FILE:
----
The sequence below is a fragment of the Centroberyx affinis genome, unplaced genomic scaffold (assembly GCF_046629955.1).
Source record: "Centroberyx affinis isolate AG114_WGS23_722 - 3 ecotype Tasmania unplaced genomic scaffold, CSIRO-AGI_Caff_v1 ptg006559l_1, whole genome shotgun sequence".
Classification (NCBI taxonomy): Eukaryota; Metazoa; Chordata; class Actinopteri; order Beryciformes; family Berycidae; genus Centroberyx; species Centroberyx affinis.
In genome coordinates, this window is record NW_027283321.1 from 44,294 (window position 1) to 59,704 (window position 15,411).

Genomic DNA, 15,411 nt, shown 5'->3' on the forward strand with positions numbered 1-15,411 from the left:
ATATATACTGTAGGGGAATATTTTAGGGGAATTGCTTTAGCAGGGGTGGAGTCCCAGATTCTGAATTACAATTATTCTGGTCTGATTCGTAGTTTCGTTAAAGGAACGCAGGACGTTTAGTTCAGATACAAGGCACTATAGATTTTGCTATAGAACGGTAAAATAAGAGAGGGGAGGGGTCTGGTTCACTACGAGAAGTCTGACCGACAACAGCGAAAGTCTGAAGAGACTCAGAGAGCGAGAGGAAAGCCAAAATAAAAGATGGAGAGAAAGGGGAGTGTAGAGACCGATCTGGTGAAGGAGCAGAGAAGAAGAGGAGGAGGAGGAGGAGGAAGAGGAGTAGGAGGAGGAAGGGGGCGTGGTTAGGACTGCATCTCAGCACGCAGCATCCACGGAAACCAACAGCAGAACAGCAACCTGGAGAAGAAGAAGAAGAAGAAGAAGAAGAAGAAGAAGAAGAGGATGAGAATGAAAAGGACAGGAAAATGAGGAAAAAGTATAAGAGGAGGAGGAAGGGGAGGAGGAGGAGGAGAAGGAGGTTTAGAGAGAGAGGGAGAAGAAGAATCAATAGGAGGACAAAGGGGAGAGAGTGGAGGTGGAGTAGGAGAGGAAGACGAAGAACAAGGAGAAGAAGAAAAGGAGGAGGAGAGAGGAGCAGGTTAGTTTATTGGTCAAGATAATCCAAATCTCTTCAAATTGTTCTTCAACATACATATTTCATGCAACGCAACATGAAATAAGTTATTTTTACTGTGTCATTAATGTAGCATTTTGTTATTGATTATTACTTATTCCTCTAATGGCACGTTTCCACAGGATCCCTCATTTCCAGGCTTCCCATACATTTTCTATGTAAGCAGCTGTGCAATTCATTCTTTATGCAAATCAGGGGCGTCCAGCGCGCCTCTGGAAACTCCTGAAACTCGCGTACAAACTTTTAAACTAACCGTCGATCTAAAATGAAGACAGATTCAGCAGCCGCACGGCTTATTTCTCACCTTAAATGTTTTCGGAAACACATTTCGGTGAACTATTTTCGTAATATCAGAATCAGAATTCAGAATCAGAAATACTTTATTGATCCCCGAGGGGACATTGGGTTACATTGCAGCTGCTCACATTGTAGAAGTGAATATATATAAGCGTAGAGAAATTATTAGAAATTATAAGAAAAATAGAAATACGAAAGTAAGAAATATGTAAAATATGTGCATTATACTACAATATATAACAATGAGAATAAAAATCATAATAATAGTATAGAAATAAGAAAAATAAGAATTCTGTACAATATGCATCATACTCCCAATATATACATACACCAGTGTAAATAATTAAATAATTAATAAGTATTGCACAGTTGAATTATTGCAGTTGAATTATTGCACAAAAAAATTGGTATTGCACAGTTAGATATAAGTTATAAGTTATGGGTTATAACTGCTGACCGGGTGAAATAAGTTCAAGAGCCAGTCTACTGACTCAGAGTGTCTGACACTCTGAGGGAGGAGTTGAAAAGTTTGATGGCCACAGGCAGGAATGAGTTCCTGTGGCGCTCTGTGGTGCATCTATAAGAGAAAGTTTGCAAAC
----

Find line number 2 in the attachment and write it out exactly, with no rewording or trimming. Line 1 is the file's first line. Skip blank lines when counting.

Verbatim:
Source record: "Centroberyx affinis isolate AG114_WGS23_722 - 3 ecotype Tasmania unplaced genomic scaffold, CSIRO-AGI_Caff_v1 ptg006559l_1, whole genome shotgun sequence".